The Samnites, people from the areas of Abruzzo and Molise, and allies of the Romans, conquered Greek Cumae between 423 and 420 BC and it is likely that all the surrounding territory, including Pompeii, was already conquered around 424 BC. The new rulers gradually imposed their architecture and enlarged the town.
From 343–341 BC in the Samnite Wars, the first Roman army entered the Campanian plain bringing with it the customs and traditions of Rome, and in the Roman Latin War from 340 BC the Samnites were faithful to Rome. Pompeii, although governed by the Samnites, entered the Roman orbit, to which it remained faithful even during the third Samnite war and in the war against Pyrrhus. In the late 4th century BC the city began to expand from its nucleus and into the open walled area. The street plan of the new areas was more regular and more conformal to Hippodamus's street plan. The city walls were reinforced in Sarno stone in the early 3rd century BC (the limestone enceinte, or the "first Samnite wall"). It formed the basis for the currently visible walls with an outer wall of rectangular limestone blocks as a terrace wall supporting a large agger, or earth embankment, behind it.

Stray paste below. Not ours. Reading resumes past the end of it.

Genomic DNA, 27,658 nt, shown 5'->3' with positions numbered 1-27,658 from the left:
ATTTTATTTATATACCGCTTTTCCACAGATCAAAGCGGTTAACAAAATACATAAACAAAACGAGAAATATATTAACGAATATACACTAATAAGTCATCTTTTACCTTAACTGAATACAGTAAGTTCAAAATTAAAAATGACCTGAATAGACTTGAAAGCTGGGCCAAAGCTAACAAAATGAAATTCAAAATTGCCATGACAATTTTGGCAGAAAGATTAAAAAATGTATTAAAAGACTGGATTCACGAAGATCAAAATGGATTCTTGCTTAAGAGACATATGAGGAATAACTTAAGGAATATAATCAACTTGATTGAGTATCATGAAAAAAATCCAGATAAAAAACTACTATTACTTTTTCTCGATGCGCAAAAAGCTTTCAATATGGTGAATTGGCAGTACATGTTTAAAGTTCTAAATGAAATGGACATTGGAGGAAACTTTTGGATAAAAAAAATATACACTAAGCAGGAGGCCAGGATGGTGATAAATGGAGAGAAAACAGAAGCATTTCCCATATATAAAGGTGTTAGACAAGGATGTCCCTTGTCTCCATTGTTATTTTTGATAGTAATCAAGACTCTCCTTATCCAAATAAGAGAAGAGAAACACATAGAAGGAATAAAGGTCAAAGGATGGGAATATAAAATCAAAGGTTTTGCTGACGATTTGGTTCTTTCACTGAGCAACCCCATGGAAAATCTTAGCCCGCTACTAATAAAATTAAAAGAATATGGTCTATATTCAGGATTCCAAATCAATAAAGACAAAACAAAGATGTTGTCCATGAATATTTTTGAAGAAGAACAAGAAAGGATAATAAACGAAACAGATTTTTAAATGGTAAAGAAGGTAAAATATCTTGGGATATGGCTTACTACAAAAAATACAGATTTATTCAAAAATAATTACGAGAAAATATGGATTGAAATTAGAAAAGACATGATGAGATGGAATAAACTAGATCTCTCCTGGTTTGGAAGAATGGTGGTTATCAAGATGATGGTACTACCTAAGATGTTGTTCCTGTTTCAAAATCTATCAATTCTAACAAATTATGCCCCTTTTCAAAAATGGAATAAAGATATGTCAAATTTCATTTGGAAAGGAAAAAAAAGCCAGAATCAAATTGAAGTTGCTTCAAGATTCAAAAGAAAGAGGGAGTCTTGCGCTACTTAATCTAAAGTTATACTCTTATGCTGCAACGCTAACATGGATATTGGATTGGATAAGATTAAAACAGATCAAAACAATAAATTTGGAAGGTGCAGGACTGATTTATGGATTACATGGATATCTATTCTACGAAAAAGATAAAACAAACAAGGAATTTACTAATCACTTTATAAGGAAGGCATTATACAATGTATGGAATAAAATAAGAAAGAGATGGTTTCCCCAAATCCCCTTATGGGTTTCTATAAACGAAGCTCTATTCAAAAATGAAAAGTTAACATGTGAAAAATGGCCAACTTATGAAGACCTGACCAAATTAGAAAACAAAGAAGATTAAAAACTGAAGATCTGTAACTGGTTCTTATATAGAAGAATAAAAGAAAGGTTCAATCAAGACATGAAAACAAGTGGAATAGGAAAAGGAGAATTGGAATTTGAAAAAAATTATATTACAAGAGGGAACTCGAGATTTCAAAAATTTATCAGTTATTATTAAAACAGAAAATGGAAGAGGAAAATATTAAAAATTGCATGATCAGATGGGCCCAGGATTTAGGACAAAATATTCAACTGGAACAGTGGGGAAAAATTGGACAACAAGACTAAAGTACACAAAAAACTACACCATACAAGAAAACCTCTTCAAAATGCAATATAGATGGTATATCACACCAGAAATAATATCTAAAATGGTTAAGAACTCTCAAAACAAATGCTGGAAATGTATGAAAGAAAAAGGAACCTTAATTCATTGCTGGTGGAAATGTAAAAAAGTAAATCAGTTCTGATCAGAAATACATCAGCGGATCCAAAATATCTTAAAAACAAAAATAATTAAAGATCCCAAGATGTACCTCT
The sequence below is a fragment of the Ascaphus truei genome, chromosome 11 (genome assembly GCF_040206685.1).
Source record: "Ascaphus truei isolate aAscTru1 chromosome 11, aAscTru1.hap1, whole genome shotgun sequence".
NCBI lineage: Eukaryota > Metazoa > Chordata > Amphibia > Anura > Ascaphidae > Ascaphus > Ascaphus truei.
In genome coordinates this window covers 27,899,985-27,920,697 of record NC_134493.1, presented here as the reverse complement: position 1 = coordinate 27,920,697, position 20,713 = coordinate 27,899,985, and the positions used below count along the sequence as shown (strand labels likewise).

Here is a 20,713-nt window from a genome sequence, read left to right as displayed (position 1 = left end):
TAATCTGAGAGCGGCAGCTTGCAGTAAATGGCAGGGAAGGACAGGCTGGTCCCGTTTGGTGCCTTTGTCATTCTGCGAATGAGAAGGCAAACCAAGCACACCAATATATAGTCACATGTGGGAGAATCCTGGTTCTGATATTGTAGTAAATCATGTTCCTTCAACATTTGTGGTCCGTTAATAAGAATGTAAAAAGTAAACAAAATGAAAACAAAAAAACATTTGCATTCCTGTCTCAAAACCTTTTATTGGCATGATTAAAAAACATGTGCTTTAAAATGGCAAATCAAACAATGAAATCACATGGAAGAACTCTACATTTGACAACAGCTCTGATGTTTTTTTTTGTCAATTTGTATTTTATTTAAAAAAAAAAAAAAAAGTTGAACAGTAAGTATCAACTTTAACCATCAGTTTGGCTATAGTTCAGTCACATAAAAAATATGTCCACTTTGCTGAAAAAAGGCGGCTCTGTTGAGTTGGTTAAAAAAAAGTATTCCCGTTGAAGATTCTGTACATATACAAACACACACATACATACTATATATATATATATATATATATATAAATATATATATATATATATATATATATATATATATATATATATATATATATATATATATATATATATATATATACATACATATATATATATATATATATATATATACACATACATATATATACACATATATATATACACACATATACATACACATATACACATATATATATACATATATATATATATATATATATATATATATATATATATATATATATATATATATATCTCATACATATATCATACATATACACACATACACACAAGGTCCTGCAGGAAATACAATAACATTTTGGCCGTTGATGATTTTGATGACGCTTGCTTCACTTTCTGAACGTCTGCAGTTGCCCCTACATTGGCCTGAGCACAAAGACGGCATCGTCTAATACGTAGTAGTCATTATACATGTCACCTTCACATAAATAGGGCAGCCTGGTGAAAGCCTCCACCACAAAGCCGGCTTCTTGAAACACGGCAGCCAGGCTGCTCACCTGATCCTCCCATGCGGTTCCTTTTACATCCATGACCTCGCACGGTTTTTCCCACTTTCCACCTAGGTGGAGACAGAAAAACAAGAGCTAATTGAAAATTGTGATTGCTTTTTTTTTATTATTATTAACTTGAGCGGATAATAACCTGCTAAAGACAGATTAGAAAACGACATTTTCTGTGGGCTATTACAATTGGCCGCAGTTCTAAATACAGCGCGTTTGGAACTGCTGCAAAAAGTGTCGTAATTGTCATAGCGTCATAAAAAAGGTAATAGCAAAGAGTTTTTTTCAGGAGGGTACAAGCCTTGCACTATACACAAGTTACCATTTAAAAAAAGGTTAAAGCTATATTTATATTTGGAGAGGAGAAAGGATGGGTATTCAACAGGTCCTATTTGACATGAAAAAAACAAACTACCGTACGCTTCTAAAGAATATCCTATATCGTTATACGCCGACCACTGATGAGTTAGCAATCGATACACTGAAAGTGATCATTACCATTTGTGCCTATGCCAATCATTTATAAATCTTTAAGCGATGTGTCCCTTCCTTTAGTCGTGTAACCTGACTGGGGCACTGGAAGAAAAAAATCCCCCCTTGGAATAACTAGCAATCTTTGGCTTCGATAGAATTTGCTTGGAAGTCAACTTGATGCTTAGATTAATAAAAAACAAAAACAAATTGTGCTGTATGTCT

From the outbreak of the Second Punic War (218–201 BC) in which Pompeii remained faithful to Rome, an additional internal wall was built of tufa and the internal agger and outer façade raised resulting in a double parapet with wider wall-walk. Despite the political uncertainty of these events and the progressive migration of wealthy men to quieter cities in the eastern Mediterranean, Pompeii continued to flourish due to the production and trade of wine and oil with places like Provence and Spain, as well as to intensive agriculture on farms around the city.